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Gold Bounces as Stock Markets Fall on Horrific Data

Commodities / Gold & Silver May 13, 2008 - 09:01 AM GMT

By: Adrian_Ash

Commodities

SPOT GOLD PRICES fell to a three-session low early Tuesday, finally bouncing higher from $876 per ounce as European equities slipped alongside crude oil prices and government bonds.

Only base metals bucked the trend as the Dollar ticked higher on the currency markets.


By midday in London , spot Gold for immediate delivery of physical metal stood almost 1% below Tuesday's US close.

"Signs that the US Dollar has bottomed have pressurized Gold Prices in recent weeks," says Natixis, the French investment bank, in its May report.

Identifying a "selective bull market" in precious metals, Natixis believes "the Investment Case for Gold will remain strong throughout the rest of this year and, potentially, into 2009.

"However, this may not lead to new highs in the Gold Market ," it says, adding that "we may have already seen the peak for the year, when prices briefly exceeded $1,000 per ounce."

For British investors looking to Buy Gold today the price bounced around £450 per ounce after a double-whammy of rotten news for the UK economy.

Consumer price inflation rose to the Bank of England's upper-limit of 3.0% annually in April, said the official data agency this morning – "a pretty horrific headline number," as one analyst put it to the BBC.

But retail sales meantime sank 1.5%, while house prices – the key driver of Britain 's credit & business cycle – fell across 82% of the country according to the latest reports from professional surveyors.

"The real issue is the collapse in the number of housing transactions," says Ian Perry, spokesman for the Royal Institution of Chartered Surveyors (Rics).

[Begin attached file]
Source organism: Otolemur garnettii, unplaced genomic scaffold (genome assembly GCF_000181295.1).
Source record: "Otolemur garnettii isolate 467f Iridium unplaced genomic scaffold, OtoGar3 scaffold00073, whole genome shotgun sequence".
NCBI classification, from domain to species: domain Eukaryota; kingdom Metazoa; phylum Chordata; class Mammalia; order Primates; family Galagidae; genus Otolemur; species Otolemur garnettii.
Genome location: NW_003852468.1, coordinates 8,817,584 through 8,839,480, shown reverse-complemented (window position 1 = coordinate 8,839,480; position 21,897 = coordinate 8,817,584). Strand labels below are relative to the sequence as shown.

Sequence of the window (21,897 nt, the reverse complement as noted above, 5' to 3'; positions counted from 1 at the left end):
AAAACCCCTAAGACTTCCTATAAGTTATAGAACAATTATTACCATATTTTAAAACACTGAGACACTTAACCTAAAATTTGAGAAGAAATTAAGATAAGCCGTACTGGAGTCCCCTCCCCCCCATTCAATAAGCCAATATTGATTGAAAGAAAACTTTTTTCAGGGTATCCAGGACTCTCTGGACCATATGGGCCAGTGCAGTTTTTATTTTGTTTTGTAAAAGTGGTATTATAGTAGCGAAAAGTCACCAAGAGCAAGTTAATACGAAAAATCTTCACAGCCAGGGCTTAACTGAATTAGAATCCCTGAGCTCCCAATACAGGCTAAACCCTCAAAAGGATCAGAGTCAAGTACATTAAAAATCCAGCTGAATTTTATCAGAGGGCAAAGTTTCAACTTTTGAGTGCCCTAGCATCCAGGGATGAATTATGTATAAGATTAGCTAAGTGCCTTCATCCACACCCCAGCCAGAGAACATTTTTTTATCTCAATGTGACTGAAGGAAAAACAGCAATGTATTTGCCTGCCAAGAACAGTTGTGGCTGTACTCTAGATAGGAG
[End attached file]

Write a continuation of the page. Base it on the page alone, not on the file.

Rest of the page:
"This has very real implications, not just for the property industry but also the High Street and the wider economy."

In the United States – where Tuesday's session brings the latest readings of import prices, retail sales and consumer confidence – "the core price measures are rising somewhat faster than I would prefer," said Sandra Pianalto, head of the Cleveland Federal Reserve Bank in a speech today.

"Inflation presents a key risk to my outlook."

Yet somehow – and despite voting to slash US interest rates some 2% below the current growth in US consumer prices – Pianalto also believes that "the Federal Reserve's policy strategy remains compatible with a low and stable inflation rate."

Last week average US gasoline prices reached a record $3.72 per gallon. Now the Petroleum Equipment Institute – based in Tulsa , Oklahoma – says that 8,500 of the United States ' 170,000 gas stations will need to fit new pumps to display prices above $4.00 per gallon.

"Installed when gas was less than $1 a gallon, their dials top out at $3.999," reports the Associated Press.

On Wall Street, a straw poll of big US investment managers shows today that "two investors who run bond funds are worried about higher inflation [but] two equity investors aren't as concerned," notes Karen Dolan at MorningStar.com.

Contrasting recent comments from Bob Rodriguez of FPA Capital and Bill Gross of Pimco with analysis from Bill Miller (Legg Mason) and Tom Marsico (Marsico Capital Management), Dolan concludes that "the differences in opinion may be somewhat reflective of the different lenses with which these managers view the world.